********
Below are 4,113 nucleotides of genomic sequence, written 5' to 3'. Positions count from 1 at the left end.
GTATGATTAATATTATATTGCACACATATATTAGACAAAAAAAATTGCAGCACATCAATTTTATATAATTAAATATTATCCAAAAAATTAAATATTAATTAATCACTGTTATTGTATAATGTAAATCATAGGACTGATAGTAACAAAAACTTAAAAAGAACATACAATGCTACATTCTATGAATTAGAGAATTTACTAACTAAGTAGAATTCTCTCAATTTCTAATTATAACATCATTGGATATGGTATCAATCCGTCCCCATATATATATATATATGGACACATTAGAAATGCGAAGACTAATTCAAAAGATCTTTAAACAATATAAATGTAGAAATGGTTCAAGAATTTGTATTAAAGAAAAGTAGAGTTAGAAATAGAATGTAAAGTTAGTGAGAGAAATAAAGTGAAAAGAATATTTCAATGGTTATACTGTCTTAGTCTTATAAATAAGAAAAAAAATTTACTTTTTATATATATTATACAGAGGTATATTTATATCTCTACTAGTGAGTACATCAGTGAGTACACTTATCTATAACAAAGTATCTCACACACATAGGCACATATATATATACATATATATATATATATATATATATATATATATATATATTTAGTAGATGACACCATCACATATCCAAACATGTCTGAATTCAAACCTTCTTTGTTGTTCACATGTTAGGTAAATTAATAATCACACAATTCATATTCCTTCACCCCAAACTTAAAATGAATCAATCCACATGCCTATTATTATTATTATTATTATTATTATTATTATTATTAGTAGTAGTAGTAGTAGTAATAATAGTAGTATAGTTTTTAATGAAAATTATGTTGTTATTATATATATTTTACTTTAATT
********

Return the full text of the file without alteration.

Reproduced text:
Below are 4,113 nucleotides of genomic sequence, written 5' to 3'. Positions count from 1 at the left end.
GTATGATTAATATTATATTGCACACATATATTAGACAAAAAAAATTGCAGCACATCAATTTTATATAATTAAATATTATCCAAAAAATTAAATATTAATTAATCACTGTTATTGTATAATGTAAATCATAGGACTGATAGTAACAAAAACTTAAAAAGAACATACAATGCTACATTCTATGAATTAGAGAATTTACTAACTAAGTAGAATTCTCTCAATTTCTAATTATAACATCATTGGATATGGTATCAATCCGTCCCCATATATATATATATATGGACACATTAGAAATGCGAAGACTAATTCAAAAGATCTTTAAACAATATAAATGTAGAAATGGTTCAAGAATTTGTATTAAAGAAAAGTAGAGTTAGAAATAGAATGTAAAGTTAGTGAGAGAAATAAAGTGAAAAGAATATTTCAATGGTTATACTGTCTTAGTCTTATAAATAAGAAAAAAAATTTACTTTTTATATATATTATACAGAGGTATATTTATATCTCTACTAGTGAGTACATCAGTGAGTACACTTATCTATAACAAAGTATCTCACACACATAGGCACATATATATATACATATATATATATATATATATATATATATATATATATATTTAGTAGATGACACCATCACATATCCAAACATGTCTGAATTCAAACCTTCTTTGTTGTTCACATGTTAGGTAAATTAATAATCACACAATTCATATTCCTTCACCCCAAACTTAAAATGAATCAATCCACATGCCTATTATTATTATTATTATTATTATTATTATTATTATTAGTAGTAGTAGTAGTAGTAATAATAGTAGTATAGTTTTTAATGAAAATTATGTTGTTATTATATATATTTTACTTTAATT